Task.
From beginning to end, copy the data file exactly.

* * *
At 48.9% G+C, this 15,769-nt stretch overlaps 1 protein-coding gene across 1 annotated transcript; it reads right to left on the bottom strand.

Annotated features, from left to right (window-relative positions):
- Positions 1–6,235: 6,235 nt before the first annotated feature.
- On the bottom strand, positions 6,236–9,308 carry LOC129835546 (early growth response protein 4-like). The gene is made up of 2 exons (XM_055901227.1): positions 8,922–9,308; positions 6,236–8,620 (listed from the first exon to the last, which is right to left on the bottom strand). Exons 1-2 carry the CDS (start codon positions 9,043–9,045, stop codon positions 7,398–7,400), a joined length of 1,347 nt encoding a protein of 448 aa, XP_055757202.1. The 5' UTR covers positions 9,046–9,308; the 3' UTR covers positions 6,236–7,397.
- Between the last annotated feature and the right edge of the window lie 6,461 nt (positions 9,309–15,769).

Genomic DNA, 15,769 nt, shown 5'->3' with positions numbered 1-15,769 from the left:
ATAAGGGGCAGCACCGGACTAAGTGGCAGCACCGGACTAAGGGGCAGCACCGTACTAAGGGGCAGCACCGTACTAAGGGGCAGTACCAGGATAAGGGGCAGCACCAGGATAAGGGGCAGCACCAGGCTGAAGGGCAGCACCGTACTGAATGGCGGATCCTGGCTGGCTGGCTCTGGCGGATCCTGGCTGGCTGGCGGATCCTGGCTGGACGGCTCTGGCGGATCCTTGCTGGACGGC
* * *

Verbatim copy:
At 48.9% G+C, this 15,769-nt stretch overlaps 1 protein-coding gene across 1 annotated transcript; it reads right to left on the bottom strand.

Annotated features, from left to right (window-relative positions):
- Positions 1–6,235: 6,235 nt before the first annotated feature.
- On the bottom strand, positions 6,236–9,308 carry LOC129835546 (early growth response protein 4-like). The gene is made up of 2 exons (XM_055901227.1): positions 8,922–9,308; positions 6,236–8,620 (listed from the first exon to the last, which is right to left on the bottom strand). Exons 1-2 carry the CDS (start codon positions 9,043–9,045, stop codon positions 7,398–7,400), a joined length of 1,347 nt encoding a protein of 448 aa, XP_055757202.1. The 5' UTR covers positions 9,046–9,308; the 3' UTR covers positions 6,236–7,397.
- Between the last annotated feature and the right edge of the window lie 6,461 nt (positions 9,309–15,769).

Genomic DNA, 15,769 nt, shown 5'->3' with positions numbered 1-15,769 from the left:
ATAAGGGGCAGCACCGGACTAAGTGGCAGCACCGGACTAAGGGGCAGCACCGTACTAAGGGGCAGCACCGTACTAAGGGGCAGTACCAGGATAAGGGGCAGCACCAGGATAAGGGGCAGCACCAGGCTGAAGGGCAGCACCGTACTGAATGGCGGATCCTGGCTGGCTGGCTCTGGCGGATCCTGGCTGGCTGGCGGATCCTGGCTGGACGGCTCTGGCGGATCCTTGCTGGACGGC